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Ukraine retakes 3 towns near crash; U.N. says downing may be war crime

Ukrainian troops advance toward Malaysia Airlines crash site
Malaysia Flight 17 black box data suggest crash caused by puncturing of fuselage, Ukraine says
U.N. human rights chief: Malaysia Flight 17 downing 'may amount to a war crime'

Ukrainian troops recaptured three towns from pro-Russia separatists in eastern Ukraine on Monday as they advanced toward the Malaysia Airlines crash site, where international investigators have been thwarted from examining the scene of the July 17 disaster, Ukrainian officials said.

The United Nations high commissioner for human rights, meanwhile, said at a news conference in Geneva that the shooting down of Malaysia Airlines Flight 17 and the deaths of all 298 people on board were being investigated for possible war crimes charges.

Andriy Lysenko, a spokesman for Ukraine's National Security and Defense Council, told journalists in Kiev that government troops had taken back control of Shakhtarsk, about 20 miles from the center of the crash site. They also chased the separatists from Torez and Lutuhyne, two other towns on roads leading to the wreckage, Lysenko said.

A team of more than 60 Dutch and Australian investigators attempted to reach the site for a second day Monday but stopped short because of fighting nearby, a spokesman for the Organization for Security and Cooperation in Europe said.

The international police team is charged with securing the debris field near the village of Hrabove but has been prevented from reaching the area by fighting and militants' roadblocks.

The Boeing 777, en route from Amsterdam to Kuala Lumpur, Malaysia, was shot down by a surface-to-air missile launched by a sophisticated Buk antiaircraft system allegedly provided to the separatists by Russia, U.S. intelligence sources have said.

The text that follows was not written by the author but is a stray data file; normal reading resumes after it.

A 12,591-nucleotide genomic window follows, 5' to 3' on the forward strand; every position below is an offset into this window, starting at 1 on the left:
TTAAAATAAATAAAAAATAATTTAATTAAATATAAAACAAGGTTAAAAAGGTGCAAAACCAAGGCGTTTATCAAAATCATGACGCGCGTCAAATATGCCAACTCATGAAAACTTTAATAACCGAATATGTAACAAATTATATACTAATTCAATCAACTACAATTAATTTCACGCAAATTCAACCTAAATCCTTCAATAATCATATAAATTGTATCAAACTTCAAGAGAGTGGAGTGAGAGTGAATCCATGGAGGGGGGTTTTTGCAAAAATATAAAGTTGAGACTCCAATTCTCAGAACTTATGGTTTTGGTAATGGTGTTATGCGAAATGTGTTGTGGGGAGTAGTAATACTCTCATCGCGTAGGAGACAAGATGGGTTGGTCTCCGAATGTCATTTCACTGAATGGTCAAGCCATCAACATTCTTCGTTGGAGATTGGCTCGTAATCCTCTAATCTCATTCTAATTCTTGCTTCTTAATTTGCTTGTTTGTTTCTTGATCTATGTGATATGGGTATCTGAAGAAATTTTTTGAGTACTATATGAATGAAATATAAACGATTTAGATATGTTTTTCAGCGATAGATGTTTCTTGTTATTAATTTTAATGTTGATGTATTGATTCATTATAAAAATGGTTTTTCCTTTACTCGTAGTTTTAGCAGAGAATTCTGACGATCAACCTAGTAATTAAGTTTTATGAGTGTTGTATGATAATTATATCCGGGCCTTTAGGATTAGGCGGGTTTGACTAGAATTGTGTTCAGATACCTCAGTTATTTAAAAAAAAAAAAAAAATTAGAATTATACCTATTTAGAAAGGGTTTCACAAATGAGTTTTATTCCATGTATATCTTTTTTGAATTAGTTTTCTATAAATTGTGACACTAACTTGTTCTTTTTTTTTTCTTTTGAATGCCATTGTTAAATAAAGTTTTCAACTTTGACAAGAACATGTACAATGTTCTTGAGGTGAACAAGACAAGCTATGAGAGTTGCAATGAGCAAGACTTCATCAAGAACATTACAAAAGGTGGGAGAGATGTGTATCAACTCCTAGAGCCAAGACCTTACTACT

American and European Union officials have accused Russian President Vladimir Putin of arming the separatists and instigating them with his late-February seizure of Ukraine's Crimean peninsula and annexation of the militarily strategic region to Russia.

Putin denies any role in the separatists' actions, although many of those killed in battles with Ukrainian forces have been identified as Russian citizens, and Russian special forces veterans openly command the militants in the Donetsk and Luhansk regions.

The Russia-allied militants found the downed plane's "black boxes" and held them for several days before turning them over to investigators led by the Netherlands, which lost 193 citizens in the crash.

Lysenko said the Ukrainian government had been informed that an initial review of the black box data suggested the crash was caused by shrapnel puncturing the fuselage, causing massive decompression and breakup of the plane, which had been flying at 33,000 feet.

In Geneva, a U.N. report released Monday said the eastern Ukraine conflict spurred by pro-Russia militants' land grabs four months ago had claimed the lives of 1,129 people.

U.N. High Commissioner for Human Rights Navi Pillay said the downing of the plane was being investigated as a possible war crime, and she called for immediate and unhindered access for investigators to the crash site.

"This violation of international law, given the prevailing circumstances, may amount to a war crime. It is imperative that a prompt, thorough, effective, independent and impartial investigation be conducted into this event," Pillay said.

She said that all those responsible for the killings, detentions and rights abuses would be identified and brought to justice. Pillay also urged all sides "to bring to an end the rule of the gun and restore respect for the rule of law and human rights."

In Moscow, Russian Foreign Minister Sergei Lavrov on Monday repeated the Kremlin's allegation that Ukrainian forces were the aggressors in the conflict.

"The Ukrainian authorities think they can use any means in order to defend their territorial integrity and sovereignty," Lavrov said.

Ukrainian troops over the last two weeks have regained control of more than half the territory seized by the militants in late March and April, forcing the Russia-allied gunmen to retreat to a few urban areas they still hold.

Lavrov also blamed Ukrainian military action for investigators' inability to reach the crash site, saying that a buffer zone announced by Ukrainian President Petro Poroshenko had not been honored.

steve.zeitchik@latimes.com

carol.williams@latimes.com

Zeitchik reported from Kiev and Williams from Los Angeles. Special correspondent Isabel Gorst in Moscow contributed to this report.

Copyright © 2014, The Baltimore Sun
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